Clear Something Up About iPhone 5 & iOS5 Please..

Discussion in 'iPhone' started by andylyon, Sep 12, 2011.

  1. andylyon macrumors 6502a

    andylyon

    Joined:
    Jul 23, 2008
    Location:
    London
    #1
    Theres something I don't quite understand about the process of getting the 5 and iOS5 into customers hands..

    I've heard reports about the iPhone 5 already being at the manufacturing stage and that we could have a release towards the end of September or more likely early October.

    I'm pretty certain the iPhone 5 will be released alongside iOS5, I think that's at least a reasonable assumption, as new hardware has traditionally been release with the new software. However, iOS5 is clearly not finished as beta's are still be churned out and from what I read on here there a still a few 'minor' bugs to fix - which is fine as that's the point in producing these beta's and helps get the final version as bug-free as possible.

    So how are iPhone's being manufactured as we speak when it's clear iOS5 isn't finished yet? And how long from it being confirmed a GM build until it can start to be put into the production process? It just doesn't make sense to me that 150,000 units are being produced a day yet iOS5 is not yet complete.

    Cheers for reading,
    Andy
     
  2. tomtom101 macrumors regular

    Joined:
    Aug 30, 2011
    #2
    May i refer you to the front page of Macrumors, they have just written something that relates to what your asking!
     
  3. Reddmanz macrumors regular

    Joined:
    Jul 23, 2010
    #3
    "Apple is scheduled to send the golden master version of iOS 5 to its iPhone and iPod touch assembling partners during the timeframe of September 23rd through 30th, suggesting a launch for the new hardware around mid-October once the assemblers have had time to install the software on already-produced hardware and ship it out."

    Quoted from the current front page article.

    Seems to me they're making as many phone as possible rit now and then loading them all up with iOS5 as soon as they've finished. Which makes sense rather than waiting for iOS5 to get to GM before starting production of the phones. They dont need it to be finished to start making the actual devices it will ship on.
     
  4. danielowenuk macrumors 6502

    Joined:
    Mar 18, 2011
    #4
    I would think that the building of a phone takes longer to do than updating of software on that phone.

    So they probably produce them in bulk before launch and update to latest software closer to launch?
     
  5. bmms8 macrumors 68020

    Joined:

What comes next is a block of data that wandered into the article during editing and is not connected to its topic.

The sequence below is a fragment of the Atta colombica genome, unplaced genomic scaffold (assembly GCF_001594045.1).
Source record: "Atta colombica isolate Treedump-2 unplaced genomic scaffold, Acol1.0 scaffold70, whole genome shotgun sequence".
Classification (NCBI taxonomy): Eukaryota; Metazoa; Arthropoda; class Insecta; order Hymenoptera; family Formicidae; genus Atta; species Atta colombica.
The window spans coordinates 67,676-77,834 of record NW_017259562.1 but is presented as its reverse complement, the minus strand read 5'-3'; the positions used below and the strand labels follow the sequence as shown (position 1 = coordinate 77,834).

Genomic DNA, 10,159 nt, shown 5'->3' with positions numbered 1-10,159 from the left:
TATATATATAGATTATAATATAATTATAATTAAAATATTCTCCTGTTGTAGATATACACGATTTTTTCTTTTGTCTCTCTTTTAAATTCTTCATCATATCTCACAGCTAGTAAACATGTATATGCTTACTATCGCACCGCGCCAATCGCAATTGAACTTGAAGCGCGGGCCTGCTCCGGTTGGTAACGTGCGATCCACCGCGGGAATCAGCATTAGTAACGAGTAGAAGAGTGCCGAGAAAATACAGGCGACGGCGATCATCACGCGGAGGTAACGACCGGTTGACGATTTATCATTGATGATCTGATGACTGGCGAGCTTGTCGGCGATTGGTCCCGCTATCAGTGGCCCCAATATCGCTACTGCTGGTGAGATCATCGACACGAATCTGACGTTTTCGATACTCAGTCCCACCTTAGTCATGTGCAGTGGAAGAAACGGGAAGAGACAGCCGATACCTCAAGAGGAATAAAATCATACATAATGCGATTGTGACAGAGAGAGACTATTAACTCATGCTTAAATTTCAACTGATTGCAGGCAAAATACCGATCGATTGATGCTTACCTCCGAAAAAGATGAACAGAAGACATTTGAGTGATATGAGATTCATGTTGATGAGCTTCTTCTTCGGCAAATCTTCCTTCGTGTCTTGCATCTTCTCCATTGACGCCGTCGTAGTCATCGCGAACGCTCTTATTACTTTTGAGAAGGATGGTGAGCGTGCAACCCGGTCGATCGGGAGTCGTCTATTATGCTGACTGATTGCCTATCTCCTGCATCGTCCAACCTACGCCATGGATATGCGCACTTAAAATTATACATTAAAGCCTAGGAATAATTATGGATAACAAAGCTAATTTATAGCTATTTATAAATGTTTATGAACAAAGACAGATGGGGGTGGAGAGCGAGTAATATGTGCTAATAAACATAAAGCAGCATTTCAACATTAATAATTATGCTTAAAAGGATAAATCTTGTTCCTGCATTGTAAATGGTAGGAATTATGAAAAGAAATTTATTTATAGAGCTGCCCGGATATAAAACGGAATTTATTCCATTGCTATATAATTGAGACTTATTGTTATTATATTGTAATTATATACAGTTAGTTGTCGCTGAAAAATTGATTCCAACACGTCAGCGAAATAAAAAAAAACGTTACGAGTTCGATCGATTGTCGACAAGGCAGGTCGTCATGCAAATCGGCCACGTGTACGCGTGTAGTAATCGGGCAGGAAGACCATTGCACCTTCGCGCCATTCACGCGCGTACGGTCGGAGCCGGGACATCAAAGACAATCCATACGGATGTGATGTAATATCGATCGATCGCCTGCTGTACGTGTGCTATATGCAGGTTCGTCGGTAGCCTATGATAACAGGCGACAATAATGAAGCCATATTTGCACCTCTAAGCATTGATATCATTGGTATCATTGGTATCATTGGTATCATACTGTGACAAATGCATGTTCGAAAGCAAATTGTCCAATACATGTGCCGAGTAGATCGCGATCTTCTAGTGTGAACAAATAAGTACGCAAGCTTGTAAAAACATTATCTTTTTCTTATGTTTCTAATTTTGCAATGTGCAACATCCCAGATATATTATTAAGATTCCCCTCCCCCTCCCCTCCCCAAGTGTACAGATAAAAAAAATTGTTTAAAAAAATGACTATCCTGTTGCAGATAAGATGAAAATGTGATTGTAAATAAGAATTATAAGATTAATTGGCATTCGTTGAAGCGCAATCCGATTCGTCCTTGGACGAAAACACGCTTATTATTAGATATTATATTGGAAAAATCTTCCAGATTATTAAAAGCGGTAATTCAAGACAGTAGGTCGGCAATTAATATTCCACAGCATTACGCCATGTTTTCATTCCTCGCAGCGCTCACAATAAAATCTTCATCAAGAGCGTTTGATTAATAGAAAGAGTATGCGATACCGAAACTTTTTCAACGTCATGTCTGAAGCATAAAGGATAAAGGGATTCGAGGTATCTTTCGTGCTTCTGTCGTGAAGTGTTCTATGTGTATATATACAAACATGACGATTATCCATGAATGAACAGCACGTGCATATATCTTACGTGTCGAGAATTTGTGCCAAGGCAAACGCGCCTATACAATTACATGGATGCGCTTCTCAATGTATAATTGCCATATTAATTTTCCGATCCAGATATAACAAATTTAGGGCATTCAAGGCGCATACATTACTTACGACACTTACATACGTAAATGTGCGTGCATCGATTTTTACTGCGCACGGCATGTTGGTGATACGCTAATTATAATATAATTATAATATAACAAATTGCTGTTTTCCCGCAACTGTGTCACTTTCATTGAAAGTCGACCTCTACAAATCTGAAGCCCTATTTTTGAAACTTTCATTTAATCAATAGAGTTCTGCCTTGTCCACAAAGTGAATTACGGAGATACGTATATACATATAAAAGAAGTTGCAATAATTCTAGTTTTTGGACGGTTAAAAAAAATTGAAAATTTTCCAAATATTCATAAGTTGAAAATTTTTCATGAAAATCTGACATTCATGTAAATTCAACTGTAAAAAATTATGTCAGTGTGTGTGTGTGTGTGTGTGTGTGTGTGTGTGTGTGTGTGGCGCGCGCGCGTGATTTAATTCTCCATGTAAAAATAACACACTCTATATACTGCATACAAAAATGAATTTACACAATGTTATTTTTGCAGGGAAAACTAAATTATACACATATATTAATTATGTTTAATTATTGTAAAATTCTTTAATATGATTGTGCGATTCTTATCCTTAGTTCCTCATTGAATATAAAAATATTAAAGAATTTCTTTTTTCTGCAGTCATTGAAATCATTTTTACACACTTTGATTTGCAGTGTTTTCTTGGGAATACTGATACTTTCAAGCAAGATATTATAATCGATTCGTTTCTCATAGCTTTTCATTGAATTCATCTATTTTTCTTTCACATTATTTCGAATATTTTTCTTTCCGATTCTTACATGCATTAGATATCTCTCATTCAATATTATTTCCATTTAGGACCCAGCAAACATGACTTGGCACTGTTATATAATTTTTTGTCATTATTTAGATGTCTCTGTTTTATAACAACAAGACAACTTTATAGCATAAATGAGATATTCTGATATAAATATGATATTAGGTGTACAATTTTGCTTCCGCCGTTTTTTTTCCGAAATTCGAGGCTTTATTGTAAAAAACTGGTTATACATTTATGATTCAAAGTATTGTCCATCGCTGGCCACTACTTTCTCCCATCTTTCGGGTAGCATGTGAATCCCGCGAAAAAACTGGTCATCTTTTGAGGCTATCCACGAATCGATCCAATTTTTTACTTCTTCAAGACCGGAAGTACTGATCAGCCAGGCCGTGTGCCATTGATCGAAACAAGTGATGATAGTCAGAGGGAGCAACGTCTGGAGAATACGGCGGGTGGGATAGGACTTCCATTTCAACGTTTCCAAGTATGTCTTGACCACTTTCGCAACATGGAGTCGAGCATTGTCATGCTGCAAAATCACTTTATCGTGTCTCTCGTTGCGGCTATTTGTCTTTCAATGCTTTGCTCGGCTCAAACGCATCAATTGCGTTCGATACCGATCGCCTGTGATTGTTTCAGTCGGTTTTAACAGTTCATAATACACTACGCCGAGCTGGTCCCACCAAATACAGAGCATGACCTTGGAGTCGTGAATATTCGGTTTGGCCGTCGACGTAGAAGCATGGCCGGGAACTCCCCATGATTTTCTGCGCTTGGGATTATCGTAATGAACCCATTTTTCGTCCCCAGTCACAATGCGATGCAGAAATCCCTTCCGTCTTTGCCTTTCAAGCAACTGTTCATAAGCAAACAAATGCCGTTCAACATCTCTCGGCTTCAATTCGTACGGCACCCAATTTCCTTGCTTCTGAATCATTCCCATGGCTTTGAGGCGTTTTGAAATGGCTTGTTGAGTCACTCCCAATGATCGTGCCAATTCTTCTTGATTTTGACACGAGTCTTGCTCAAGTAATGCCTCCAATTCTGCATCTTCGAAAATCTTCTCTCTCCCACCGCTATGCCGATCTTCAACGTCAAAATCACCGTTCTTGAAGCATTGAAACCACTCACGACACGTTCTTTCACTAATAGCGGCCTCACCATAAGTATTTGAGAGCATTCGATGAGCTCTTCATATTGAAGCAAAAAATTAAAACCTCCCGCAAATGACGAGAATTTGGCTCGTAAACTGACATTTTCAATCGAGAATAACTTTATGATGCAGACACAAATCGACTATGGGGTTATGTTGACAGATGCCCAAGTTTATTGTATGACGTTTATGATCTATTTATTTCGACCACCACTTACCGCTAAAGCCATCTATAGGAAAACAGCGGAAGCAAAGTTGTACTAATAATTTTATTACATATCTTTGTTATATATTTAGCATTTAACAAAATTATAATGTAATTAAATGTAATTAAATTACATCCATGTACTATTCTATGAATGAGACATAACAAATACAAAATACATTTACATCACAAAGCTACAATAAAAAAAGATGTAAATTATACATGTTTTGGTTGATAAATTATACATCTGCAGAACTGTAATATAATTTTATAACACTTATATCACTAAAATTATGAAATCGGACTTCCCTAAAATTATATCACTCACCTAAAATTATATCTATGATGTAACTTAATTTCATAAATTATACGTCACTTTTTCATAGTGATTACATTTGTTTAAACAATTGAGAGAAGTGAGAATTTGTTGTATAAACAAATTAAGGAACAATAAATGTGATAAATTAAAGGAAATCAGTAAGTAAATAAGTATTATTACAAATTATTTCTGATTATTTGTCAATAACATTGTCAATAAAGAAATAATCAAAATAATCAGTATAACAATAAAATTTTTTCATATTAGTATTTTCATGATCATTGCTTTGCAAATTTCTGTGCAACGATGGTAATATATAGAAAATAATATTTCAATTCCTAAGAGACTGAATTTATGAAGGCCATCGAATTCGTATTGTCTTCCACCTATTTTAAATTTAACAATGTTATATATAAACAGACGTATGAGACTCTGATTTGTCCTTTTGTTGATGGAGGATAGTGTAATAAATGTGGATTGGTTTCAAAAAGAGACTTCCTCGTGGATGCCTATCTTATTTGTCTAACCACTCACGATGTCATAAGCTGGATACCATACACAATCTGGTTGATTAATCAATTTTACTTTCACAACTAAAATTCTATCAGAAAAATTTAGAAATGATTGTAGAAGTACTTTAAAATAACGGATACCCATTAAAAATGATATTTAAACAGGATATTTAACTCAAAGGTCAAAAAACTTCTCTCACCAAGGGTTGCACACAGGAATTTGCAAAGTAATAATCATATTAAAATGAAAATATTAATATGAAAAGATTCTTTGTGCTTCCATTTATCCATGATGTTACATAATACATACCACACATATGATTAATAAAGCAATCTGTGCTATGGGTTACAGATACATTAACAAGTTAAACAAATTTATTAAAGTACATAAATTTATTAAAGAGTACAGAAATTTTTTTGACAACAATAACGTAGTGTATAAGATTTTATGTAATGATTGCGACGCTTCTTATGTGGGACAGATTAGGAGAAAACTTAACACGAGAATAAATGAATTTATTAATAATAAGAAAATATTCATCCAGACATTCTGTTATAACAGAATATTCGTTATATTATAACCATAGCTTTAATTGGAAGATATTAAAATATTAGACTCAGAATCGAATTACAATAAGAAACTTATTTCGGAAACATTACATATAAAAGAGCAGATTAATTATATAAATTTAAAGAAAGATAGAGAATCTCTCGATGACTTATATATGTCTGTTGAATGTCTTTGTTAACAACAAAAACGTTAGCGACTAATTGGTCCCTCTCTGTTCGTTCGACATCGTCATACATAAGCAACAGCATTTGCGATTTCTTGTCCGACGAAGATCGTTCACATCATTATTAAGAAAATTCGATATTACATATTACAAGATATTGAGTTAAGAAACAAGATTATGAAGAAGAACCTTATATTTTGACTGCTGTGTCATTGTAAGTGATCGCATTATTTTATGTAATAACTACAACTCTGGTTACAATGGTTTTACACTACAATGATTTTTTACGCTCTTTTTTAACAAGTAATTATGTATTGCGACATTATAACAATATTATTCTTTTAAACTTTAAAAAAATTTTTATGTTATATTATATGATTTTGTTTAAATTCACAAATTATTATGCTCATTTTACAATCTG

Dec 19, 2007
    #5
    from what i understand, the OS is "flashed" onto the phone. though i dont understand exactly how it works, i believe it just takes a second or two for the information to be loaded onto the phone.
     
  6. andylyon thread starter macrumors 6502a

    andylyon

    Joined:
    Jul 23, 2008
    Location:
    London
    #6
    Thanks for the replies everyone. I written the article earlier today and didn't hit post hence me not reading the front page story mentioning this!

    Yeah I can understand they do this, but a few seconds is still a long time when I expect them to be doing it on several million devices!
     
  7. bmms8 macrumors 68020

    Joined:
    Dec 19, 2007
    #7
    youre right. it does take time. you asked a question and i answered it to the best i could. We have to assume they do not flash a phone at a time. it must be done in huge batches.

    but no one knows exactly. we have to assume its done a certain way as it seems the only plausible way.
     
  8. TC25 macrumors 68020

    Joined:
    Mar 28, 2011
    #8
    It's not that complicated. Since these devices are already manufactured there's only one way iOS can be loaded on the device and that's via the docking connector and to meet the production demand, it has to be done in parallel. Apple can send the iOS GM in seconds, it gets loaded to servers at Foxconn.

    Using the iPad2 Q3 production estimate;

    • 20,000,000/quarter
    • 222,222/day
    • 9,259/hour
    • 154/minute

    So, if it takes 1 minute to load iOS, they'd only need 154 connections. Toss in a buffer for delays, inefficiencies, etc., and make it 200 connections. If it takes 2 minutes to load iOS, they'd need 400 connections.

    Fill in your own number for how long you think it takes to load iOS.
     

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